On September 21 my iPhone started buzzing with text messages from friends, some of whom I hadn’t heard from in years or even decades. Willie Garson’s death was tweeted by The New York Times as “Breaking News” and it echoed across the country.

“Amazing how much love he’s getting nationally,” one friend texted. “He would be very proud.”

Willie died of pancreatic cancer at 57. Steve Jobs died of the same cancer at about the same age and Willie’s death put me in mind of something Jobs said in a commencement speech. “Remembering you are going to die is the best way to avoid the trap of thinking you have something to lose. You are already naked. There is no reason not to follow your heart.”

Willie was born and raised in New Jersey. While in high school, he decided to become an actor. He graduated from Wesleyan College with a degree in theatre. From there he went on to act in over 70 movies and appear in hundreds of TV shows. He followed his heart and, despite his penchant for snarky complaints, his pleasure with his chosen path was palpable.

A working actor, according to The New York Times, “is an actor who while never achieving stardom, has a long and productive career and earns a better than decent living and has the admiration of his peers.” Working actor is how the Times described Willie in his obit. I agree.

Willie was also, according to the Times, “a world-class poker player.” I disagree. Willie and I played in the same poker group every Monday night for several years. He was pretty good. He was bold, and fortune favors the bold, but his bluffs could be easy to read and his calls often crazy. He loved the game though and religiously showed up.

On Nov 13, I attended Willie’s memorial service in Los Angeles. Willie basically directed the production from his deathbed so it was more like a variety show than a service. There were numerous speakers and performers and over 500 guests, more than the rows of white chairs could handle. Willie was smart enough to set his service in a space that was slightly too small and therefore it overflowed. Also, it was outdoors so the celebrities, semi-celebrities, and other familiar faces could buzz about without masks.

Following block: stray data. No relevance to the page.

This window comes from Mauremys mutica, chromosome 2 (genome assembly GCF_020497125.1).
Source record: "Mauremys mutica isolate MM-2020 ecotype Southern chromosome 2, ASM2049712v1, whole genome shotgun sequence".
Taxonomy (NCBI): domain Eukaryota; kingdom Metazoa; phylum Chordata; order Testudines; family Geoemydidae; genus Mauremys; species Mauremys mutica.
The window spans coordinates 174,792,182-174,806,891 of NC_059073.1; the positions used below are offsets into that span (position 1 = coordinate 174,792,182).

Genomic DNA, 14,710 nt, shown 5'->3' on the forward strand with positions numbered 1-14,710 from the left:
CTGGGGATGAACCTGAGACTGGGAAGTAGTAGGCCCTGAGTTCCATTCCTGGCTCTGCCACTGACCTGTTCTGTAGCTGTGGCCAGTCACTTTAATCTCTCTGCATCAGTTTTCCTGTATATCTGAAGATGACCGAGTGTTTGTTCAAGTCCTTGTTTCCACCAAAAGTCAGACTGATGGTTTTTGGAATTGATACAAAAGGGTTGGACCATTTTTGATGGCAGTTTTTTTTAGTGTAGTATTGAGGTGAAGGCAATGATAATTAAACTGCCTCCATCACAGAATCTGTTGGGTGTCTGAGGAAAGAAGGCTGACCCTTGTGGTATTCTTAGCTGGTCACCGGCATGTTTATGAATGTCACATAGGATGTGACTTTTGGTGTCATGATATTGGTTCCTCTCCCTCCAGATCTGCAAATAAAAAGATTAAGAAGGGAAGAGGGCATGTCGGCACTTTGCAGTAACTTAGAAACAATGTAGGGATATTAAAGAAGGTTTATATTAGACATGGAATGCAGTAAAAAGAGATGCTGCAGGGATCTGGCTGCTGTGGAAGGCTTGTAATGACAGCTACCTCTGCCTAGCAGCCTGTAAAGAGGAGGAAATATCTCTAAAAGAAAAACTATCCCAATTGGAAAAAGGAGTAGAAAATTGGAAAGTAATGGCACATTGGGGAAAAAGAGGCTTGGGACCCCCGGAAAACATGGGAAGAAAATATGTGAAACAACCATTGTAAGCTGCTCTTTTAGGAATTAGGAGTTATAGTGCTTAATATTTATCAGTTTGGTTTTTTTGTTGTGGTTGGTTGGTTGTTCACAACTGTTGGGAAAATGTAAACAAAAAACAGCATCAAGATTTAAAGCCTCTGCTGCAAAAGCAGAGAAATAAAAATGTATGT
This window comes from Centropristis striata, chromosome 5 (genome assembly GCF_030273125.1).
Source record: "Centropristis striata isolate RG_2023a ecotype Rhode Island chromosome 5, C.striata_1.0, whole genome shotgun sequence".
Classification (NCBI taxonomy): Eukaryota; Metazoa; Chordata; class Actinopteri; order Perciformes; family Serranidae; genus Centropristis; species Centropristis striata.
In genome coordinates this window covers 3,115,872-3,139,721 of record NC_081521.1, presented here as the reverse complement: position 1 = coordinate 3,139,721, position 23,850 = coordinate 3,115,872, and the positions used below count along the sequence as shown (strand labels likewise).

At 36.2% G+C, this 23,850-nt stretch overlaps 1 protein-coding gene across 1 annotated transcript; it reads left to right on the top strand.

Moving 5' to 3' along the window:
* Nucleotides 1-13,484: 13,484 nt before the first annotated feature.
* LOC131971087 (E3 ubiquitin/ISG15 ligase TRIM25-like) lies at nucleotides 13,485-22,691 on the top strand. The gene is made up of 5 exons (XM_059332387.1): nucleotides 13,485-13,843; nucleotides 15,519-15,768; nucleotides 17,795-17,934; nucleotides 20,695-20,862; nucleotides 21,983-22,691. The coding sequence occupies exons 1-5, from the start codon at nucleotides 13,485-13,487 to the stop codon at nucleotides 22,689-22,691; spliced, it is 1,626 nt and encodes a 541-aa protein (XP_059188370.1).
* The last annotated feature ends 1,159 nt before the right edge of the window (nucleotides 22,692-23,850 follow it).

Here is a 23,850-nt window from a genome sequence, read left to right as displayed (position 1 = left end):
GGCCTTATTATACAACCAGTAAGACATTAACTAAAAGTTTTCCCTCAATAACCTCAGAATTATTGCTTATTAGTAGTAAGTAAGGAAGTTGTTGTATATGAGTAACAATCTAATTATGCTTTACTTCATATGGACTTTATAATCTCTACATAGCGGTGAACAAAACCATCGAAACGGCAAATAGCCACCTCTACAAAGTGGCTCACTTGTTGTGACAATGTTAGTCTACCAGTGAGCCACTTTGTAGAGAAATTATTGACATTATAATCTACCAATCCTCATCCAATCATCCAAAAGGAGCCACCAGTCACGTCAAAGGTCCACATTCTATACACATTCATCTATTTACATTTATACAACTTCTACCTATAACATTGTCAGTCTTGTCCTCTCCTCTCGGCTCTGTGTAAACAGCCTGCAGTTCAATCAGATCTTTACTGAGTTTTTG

In his parade through life, Willie charmed a large variety of people. “We’re all Willie’s friends,” as one speaker said, trying to tie together the diverse demographics.

Many surreal moments arose as friends of Willie reunited. Harry Dunn couldn’t make it, but his daughter Flannery did. Flannery’s poker-playing father was the namesake inspiration for the character Harry Dunne in Dumb and Dumber, which was written and directed by Peter Farrelly, another poker group regular. Also present from our group was John Philbin, former actor and USC classmate of mine, now a surf instructor for, among others, Jay McInerney, the author of Bright Lights, Big City, our nightlife bible of the 80s.

All of us experienced plot twists through the years, but here we were now in the same place. Willie’s friends.

At poker and when we were out clubbing, Willie would find a way to remind us Marisa Tomei was a close personal friend. “She’s very cool,” he would say. He also claimed Elvis Costello was a very good friend, which was one of his most ridiculous declarations. We often doubted Willie’s alleged celebrity connections. When Marisa spoke at his service, however, I gave silent kudos to Willie. She obviously adored him.

All the speakers spoke adoringly of Willie, as you would expect, but it rang particularly true because they not only lauded his joie de vivre, but affectionately made sport of his foibles: his constant complaining, his world-class name-dropping, his comical allegiance to whatever friend was most hot in the industry.

Swingers was one of Willie’s favorite movies, or at least one of his favorites to quote. In a way, he was the Trent of our group, both insulting and inspiring his friends. “You’re so money and you don’t even know it.” Last time I saw WIllie in person was on my King of Methlehem book tour and he was still quoting Swingers, though that may have been strictly for my amusement. He knew his audience. Time has come for me to confess I stole lines from Willie for Carnival Desires.

Ajay Sahgal, who hosted our poker game, spoke at the service. He told a not-family-friendly story about how he met Willie through me, which illustrated both Willie’s friendliness and brashness. “To Willie, what was the point of your life if you didn’t at least try to stand out,” Ajay said. “Willie stood out.” In this, I was once again put in mind of something Steve Jobs said. “We’re here to put a dent in the universe. Otherwise why else even be here?”

Willie was ambitious and tireless, always hustling as several speakers observed, but about 12 years ago he paused. He adopted a son. “As a narcissist actor, and I was the definition, I immediately became responsible for taking care of someone else,” Garson said in an interview. “It is such an important job and makes you grow in so many different ways.” He became an advocate for the adoption organization, You Gotta Believe.

Toward the end of the memorial, which ran longer than a Quentin Tarantino movie, Elvis Costello stepped up on stage. Willie’s very good friend Elvis spoke a bit and then sang the Sammy Davis Jr. classic “What Kind of Fool Am I,” a song about missing out on love.

Willie made a point of not missing out on anything. He stood out, he dented the universe, he loved and, perhaps more than anyone else I’ve ever known, he made friends.